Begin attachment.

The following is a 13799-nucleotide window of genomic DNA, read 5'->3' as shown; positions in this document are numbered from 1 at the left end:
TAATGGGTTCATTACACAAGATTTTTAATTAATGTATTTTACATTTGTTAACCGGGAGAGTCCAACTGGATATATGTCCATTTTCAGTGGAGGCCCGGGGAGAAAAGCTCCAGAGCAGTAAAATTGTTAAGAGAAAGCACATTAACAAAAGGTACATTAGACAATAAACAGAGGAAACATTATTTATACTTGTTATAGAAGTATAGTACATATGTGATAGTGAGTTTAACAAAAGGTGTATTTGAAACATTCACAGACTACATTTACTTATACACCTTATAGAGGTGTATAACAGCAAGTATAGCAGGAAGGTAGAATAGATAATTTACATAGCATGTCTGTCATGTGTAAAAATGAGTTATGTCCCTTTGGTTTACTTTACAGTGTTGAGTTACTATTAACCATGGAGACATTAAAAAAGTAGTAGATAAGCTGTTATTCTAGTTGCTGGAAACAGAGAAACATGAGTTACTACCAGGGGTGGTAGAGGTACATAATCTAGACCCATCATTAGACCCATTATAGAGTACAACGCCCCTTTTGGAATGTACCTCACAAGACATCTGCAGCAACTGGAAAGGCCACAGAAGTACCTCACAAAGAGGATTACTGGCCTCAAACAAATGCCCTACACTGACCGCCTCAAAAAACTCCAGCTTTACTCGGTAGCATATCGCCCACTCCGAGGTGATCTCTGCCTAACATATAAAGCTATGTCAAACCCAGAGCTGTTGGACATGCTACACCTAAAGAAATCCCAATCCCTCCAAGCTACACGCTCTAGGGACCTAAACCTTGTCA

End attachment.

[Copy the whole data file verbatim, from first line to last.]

The following is a 13799-nucleotide window of genomic DNA, read 5'->3' as shown; positions in this document are numbered from 1 at the left end:
TAATGGGTTCATTACACAAGATTTTTAATTAATGTATTTTACATTTGTTAACCGGGAGAGTCCAACTGGATATATGTCCATTTTCAGTGGAGGCCCGGGGAGAAAAGCTCCAGAGCAGTAAAATTGTTAAGAGAAAGCACATTAACAAAAGGTACATTAGACAATAAACAGAGGAAACATTATTTATACTTGTTATAGAAGTATAGTACATATGTGATAGTGAGTTTAACAAAAGGTGTATTTGAAACATTCACAGACTACATTTACTTATACACCTTATAGAGGTGTATAACAGCAAGTATAGCAGGAAGGTAGAATAGATAATTTACATAGCATGTCTGTCATGTGTAAAAATGAGTTATGTCCCTTTGGTTTACTTTACAGTGTTGAGTTACTATTAACCATGGAGACATTAAAAAAGTAGTAGATAAGCTGTTATTCTAGTTGCTGGAAACAGAGAAACATGAGTTACTACCAGGGGTGGTAGAGGTACATAATCTAGACCCATCATTAGACCCATTATAGAGTACAACGCCCCTTTTGGAATGTACCTCACAAGACATCTGCAGCAACTGGAAAGGCCACAGAAGTACCTCACAAAGAGGATTACTGGCCTCAAACAAATGCCCTACACTGACCGCCTCAAAAAACTCCAGCTTTACTCGGTAGCATATCGCCCACTCCGAGGTGATCTCTGCCTAACATATAAAGCTATGTCAAACCCAGAGCTGTTGGACATGCTACACCTAAAGAAATCCCAATCCCTCCAAGCTACACGCTCTAGGGACCTAAACCTTGTCA